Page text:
|Publication number||US4860128 A|
|Application number||US 06/856,042|
|Publication date||Aug 22, 1989|
|Filing date||Apr 24, 1986|
|Priority date||Apr 24, 1985|
|Publication number||06856042, 856042, US 4860128 A, US 4860128A, US-A-4860128, US4860128 A, US4860128A|
|Original Assignee||Nintendo Co., Ltd.|
|Export Citation||BiBTeX, EndNote, RefMan|
|Patent Citations (36), Referenced by (32), Classifications (18), Legal Events (4)|
|External Links: USPTO, USPTO Assignment, Espacenet|
1. Field of the Invention
The present invention relates to a recordable data device and the data processing system employing the same. More specifically, the present invention relates to a recordable data service, such as a floppy disk or an IC card, which is inserted into a read/write unit, and the system employing the same.
2. Description of the Prior Art
Recently, compact type floppy disks, such as those of 2.5 inches, 2.8 inches, 3 inches or 3.5 inches in diameter have been used as memory devices for personal computers and home television game machines or the like. Such a compact type floppy disk includes a plastic case and a magnetic disk rotatably contained therein.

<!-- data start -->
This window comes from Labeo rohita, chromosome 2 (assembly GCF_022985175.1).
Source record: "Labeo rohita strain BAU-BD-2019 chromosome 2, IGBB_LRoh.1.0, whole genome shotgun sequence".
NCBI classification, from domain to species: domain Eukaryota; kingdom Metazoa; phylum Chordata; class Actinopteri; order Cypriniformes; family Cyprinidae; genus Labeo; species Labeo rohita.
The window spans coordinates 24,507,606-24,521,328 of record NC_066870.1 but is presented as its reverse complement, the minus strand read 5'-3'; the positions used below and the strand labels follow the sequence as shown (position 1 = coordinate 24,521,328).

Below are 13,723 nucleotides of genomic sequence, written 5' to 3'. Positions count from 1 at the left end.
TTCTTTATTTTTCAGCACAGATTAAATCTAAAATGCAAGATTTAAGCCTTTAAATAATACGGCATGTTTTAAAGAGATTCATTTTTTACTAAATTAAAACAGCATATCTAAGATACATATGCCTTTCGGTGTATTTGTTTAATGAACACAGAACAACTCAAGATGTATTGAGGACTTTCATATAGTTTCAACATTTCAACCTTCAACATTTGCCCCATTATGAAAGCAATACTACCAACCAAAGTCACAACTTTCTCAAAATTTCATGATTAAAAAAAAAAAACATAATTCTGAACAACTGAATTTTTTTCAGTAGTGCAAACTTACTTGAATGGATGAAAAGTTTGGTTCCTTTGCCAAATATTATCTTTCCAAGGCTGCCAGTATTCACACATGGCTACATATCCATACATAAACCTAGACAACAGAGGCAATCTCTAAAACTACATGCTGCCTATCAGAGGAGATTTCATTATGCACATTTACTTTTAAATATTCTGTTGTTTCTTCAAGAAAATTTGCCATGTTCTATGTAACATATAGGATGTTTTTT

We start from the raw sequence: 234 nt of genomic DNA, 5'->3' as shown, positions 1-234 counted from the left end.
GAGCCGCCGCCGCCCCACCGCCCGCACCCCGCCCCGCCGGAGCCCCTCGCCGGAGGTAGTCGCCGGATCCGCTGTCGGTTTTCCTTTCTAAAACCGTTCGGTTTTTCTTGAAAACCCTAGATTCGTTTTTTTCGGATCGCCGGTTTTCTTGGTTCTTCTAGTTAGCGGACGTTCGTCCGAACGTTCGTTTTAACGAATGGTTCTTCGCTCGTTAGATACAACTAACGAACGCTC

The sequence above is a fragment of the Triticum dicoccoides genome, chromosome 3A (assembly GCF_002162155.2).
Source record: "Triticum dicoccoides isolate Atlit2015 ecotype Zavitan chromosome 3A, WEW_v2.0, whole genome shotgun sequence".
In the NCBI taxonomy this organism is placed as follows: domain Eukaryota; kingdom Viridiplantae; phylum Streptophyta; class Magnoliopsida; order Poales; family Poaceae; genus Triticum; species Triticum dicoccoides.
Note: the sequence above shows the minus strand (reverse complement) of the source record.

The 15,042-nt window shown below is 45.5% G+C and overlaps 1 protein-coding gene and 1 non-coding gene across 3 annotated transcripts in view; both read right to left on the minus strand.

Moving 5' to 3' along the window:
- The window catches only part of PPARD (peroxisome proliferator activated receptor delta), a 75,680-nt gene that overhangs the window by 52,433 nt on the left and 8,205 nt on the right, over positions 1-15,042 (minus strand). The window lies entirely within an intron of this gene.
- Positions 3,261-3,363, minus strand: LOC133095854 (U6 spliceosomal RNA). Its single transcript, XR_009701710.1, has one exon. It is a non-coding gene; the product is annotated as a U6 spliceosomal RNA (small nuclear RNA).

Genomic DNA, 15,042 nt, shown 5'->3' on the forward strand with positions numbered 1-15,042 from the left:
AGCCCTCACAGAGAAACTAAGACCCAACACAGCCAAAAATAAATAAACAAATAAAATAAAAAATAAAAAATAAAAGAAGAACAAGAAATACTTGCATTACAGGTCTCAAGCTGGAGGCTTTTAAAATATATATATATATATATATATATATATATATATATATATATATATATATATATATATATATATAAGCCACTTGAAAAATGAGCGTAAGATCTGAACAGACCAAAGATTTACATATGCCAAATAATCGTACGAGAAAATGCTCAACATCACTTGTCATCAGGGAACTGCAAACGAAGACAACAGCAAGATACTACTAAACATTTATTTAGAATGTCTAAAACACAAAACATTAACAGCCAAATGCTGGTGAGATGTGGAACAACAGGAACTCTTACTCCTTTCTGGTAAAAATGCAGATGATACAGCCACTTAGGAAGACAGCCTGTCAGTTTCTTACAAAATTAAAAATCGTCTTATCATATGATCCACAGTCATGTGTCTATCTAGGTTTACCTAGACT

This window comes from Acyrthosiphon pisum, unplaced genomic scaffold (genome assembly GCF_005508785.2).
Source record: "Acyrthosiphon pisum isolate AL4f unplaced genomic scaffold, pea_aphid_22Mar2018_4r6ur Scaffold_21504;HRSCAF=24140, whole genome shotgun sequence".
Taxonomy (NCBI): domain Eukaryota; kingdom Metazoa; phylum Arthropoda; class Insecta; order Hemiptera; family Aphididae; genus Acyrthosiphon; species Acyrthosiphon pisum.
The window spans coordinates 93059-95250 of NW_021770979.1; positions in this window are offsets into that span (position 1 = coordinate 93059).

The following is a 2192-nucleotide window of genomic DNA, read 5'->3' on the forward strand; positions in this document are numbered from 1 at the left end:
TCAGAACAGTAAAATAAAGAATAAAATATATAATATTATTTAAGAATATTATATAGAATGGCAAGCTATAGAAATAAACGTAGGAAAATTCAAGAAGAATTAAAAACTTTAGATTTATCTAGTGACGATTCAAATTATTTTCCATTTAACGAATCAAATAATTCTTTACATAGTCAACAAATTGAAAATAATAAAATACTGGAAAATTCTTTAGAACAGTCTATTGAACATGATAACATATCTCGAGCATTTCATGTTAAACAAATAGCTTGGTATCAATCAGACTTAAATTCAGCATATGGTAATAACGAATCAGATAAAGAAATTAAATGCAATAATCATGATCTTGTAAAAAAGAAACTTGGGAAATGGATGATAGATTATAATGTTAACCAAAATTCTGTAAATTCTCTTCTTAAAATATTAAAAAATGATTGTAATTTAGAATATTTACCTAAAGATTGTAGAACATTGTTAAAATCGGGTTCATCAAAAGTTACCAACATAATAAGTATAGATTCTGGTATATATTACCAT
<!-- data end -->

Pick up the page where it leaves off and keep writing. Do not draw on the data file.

These floppy disks of various forms and sizes have previously been produced by manufacturers. However, if the form and size of one disk is equal to that of another, each disk can be loaded into a floppy disk drive device (hereinafter called "FDD") regardless of difference in recording systems or data formats. Different types of floppy disks are interchangeable.
However, if one type of FDD is different from another, there are differences in the recording system (encoding system) or the data formats between the two, causing problems of data error and difficulty in finding points of data error when a floppy disk recorded in a certain type of FDD is played back by another type of FDD.